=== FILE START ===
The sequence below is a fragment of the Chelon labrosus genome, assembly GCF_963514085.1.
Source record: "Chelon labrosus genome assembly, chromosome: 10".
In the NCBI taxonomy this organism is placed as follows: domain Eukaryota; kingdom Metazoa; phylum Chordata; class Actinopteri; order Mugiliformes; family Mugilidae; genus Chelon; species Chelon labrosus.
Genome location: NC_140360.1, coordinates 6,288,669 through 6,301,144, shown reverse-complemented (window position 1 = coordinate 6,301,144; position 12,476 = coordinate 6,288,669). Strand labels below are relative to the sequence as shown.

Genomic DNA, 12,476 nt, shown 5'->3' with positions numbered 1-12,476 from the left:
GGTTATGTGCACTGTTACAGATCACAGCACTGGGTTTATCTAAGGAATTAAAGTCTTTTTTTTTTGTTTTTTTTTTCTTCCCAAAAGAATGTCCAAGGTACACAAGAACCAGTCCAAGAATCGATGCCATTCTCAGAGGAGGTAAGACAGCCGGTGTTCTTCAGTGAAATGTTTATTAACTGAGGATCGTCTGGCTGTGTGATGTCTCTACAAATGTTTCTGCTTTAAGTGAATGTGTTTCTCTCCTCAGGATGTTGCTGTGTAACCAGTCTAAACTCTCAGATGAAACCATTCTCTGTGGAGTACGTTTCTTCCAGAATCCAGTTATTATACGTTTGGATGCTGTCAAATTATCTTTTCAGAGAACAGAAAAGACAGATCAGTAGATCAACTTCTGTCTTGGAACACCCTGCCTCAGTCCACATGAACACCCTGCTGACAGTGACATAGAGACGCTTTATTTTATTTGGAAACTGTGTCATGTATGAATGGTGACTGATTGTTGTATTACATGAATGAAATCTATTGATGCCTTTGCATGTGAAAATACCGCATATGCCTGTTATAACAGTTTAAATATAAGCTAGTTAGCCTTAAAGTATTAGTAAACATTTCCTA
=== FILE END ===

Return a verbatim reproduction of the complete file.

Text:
The sequence below is a fragment of the Chelon labrosus genome, assembly GCF_963514085.1.
Source record: "Chelon labrosus genome assembly, chromosome: 10".
In the NCBI taxonomy this organism is placed as follows: domain Eukaryota; kingdom Metazoa; phylum Chordata; class Actinopteri; order Mugiliformes; family Mugilidae; genus Chelon; species Chelon labrosus.
Genome location: NC_140360.1, coordinates 6,288,669 through 6,301,144, shown reverse-complemented (window position 1 = coordinate 6,301,144; position 12,476 = coordinate 6,288,669). Strand labels below are relative to the sequence as shown.

Genomic DNA, 12,476 nt, shown 5'->3' with positions numbered 1-12,476 from the left:
GGTTATGTGCACTGTTACAGATCACAGCACTGGGTTTATCTAAGGAATTAAAGTCTTTTTTTTTTGTTTTTTTTTTCTTCCCAAAAGAATGTCCAAGGTACACAAGAACCAGTCCAAGAATCGATGCCATTCTCAGAGGAGGTAAGACAGCCGGTGTTCTTCAGTGAAATGTTTATTAACTGAGGATCGTCTGGCTGTGTGATGTCTCTACAAATGTTTCTGCTTTAAGTGAATGTGTTTCTCTCCTCAGGATGTTGCTGTGTAACCAGTCTAAACTCTCAGATGAAACCATTCTCTGTGGAGTACGTTTCTTCCAGAATCCAGTTATTATACGTTTGGATGCTGTCAAATTATCTTTTCAGAGAACAGAAAAGACAGATCAGTAGATCAACTTCTGTCTTGGAACACCCTGCCTCAGTCCACATGAACACCCTGCTGACAGTGACATAGAGACGCTTTATTTTATTTGGAAACTGTGTCATGTATGAATGGTGACTGATTGTTGTATTACATGAATGAAATCTATTGATGCCTTTGCATGTGAAAATACCGCATATGCCTGTTATAACAGTTTAAATATAAGCTAGTTAGCCTTAAAGTATTAGTAAACATTTCCTA